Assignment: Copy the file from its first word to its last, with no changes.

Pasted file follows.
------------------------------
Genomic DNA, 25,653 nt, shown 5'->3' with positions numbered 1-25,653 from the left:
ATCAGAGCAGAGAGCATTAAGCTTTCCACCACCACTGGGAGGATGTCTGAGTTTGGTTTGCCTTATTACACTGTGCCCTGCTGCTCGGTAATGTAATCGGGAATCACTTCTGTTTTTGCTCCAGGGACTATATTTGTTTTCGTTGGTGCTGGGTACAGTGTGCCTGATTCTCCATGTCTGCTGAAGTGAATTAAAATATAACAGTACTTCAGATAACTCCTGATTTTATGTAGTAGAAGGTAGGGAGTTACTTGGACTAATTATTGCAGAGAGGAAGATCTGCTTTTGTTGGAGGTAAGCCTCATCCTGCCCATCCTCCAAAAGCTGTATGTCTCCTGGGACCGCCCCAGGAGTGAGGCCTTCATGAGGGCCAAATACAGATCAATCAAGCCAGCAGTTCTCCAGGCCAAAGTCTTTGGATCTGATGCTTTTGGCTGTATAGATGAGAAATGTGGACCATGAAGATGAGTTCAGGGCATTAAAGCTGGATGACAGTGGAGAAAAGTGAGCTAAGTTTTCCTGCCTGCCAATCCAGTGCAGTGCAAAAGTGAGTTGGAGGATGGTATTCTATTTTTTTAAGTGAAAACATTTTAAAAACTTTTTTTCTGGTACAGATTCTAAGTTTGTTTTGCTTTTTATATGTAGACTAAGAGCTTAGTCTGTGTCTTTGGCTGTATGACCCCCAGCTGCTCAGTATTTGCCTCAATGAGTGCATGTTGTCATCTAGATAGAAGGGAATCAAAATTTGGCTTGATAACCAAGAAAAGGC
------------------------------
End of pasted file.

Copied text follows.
Genomic DNA, 25,653 nt, shown 5'->3' with positions numbered 1-25,653 from the left:
ATCAGAGCAGAGAGCATTAAGCTTTCCACCACCACTGGGAGGATGTCTGAGTTTGGTTTGCCTTATTACACTGTGCCCTGCTGCTCGGTAATGTAATCGGGAATCACTTCTGTTTTTGCTCCAGGGACTATATTTGTTTTCGTTGGTGCTGGGTACAGTGTGCCTGATTCTCCATGTCTGCTGAAGTGAATTAAAATATAACAGTACTTCAGATAACTCCTGATTTTATGTAGTAGAAGGTAGGGAGTTACTTGGACTAATTATTGCAGAGAGGAAGATCTGCTTTTGTTGGAGGTAAGCCTCATCCTGCCCATCCTCCAAAAGCTGTATGTCTCCTGGGACCGCCCCAGGAGTGAGGCCTTCATGAGGGCCAAATACAGATCAATCAAGCCAGCAGTTCTCCAGGCCAAAGTCTTTGGATCTGATGCTTTTGGCTGTATAGATGAGAAATGTGGACCATGAAGATGAGTTCAGGGCATTAAAGCTGGATGACAGTGGAGAAAAGTGAGCTAAGTTTTCCTGCCTGCCAATCCAGTGCAGTGCAAAAGTGAGTTGGAGGATGGTATTCTATTTTTTTAAGTGAAAACATTTTAAAAACTTTTTTTCTGGTACAGATTCTAAGTTTGTTTTGCTTTTTATATGTAGACTAAGAGCTTAGTCTGTGTCTTTGGCTGTATGACCCCCAGCTGCTCAGTATTTGCCTCAATGAGTGCATGTTGTCATCTAGATAGAAGGGAATCAAAATTTGGCTTGATAACCAAGAAAAGGC